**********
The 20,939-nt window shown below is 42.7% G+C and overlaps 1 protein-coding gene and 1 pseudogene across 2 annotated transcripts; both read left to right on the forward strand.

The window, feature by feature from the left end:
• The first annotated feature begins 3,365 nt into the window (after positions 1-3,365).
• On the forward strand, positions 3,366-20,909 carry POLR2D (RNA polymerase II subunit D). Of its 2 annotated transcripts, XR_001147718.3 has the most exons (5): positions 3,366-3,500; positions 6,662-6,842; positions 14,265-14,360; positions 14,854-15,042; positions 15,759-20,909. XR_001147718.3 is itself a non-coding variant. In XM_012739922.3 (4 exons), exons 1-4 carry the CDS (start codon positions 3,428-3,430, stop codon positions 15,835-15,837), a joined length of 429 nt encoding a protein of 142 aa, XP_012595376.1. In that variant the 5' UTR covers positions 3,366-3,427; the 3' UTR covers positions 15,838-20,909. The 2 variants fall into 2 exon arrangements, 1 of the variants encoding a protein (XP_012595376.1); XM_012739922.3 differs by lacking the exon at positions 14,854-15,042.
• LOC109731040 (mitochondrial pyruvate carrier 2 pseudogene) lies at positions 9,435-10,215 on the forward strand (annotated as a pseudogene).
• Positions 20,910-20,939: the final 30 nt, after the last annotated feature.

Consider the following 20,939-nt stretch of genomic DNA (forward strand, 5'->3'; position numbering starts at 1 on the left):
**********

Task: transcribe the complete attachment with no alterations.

The 20,939-nt window shown below is 42.7% G+C and overlaps 1 protein-coding gene and 1 pseudogene across 2 annotated transcripts; both read left to right on the forward strand.

The window, feature by feature from the left end:
• The first annotated feature begins 3,365 nt into the window (after positions 1-3,365).
• On the forward strand, positions 3,366-20,909 carry POLR2D (RNA polymerase II subunit D). Of its 2 annotated transcripts, XR_001147718.3 has the most exons (5): positions 3,366-3,500; positions 6,662-6,842; positions 14,265-14,360; positions 14,854-15,042; positions 15,759-20,909. XR_001147718.3 is itself a non-coding variant. In XM_012739922.3 (4 exons), exons 1-4 carry the CDS (start codon positions 3,428-3,430, stop codon positions 15,835-15,837), a joined length of 429 nt encoding a protein of 142 aa, XP_012595376.1. In that variant the 5' UTR covers positions 3,366-3,427; the 3' UTR covers positions 15,838-20,909. The 2 variants fall into 2 exon arrangements, 1 of the variants encoding a protein (XP_012595376.1); XM_012739922.3 differs by lacking the exon at positions 14,854-15,042.
• LOC109731040 (mitochondrial pyruvate carrier 2 pseudogene) lies at positions 9,435-10,215 on the forward strand (annotated as a pseudogene).
• Positions 20,910-20,939: the final 30 nt, after the last annotated feature.

Consider the following 20,939-nt stretch of genomic DNA (forward strand, 5'->3'; position numbering starts at 1 on the left):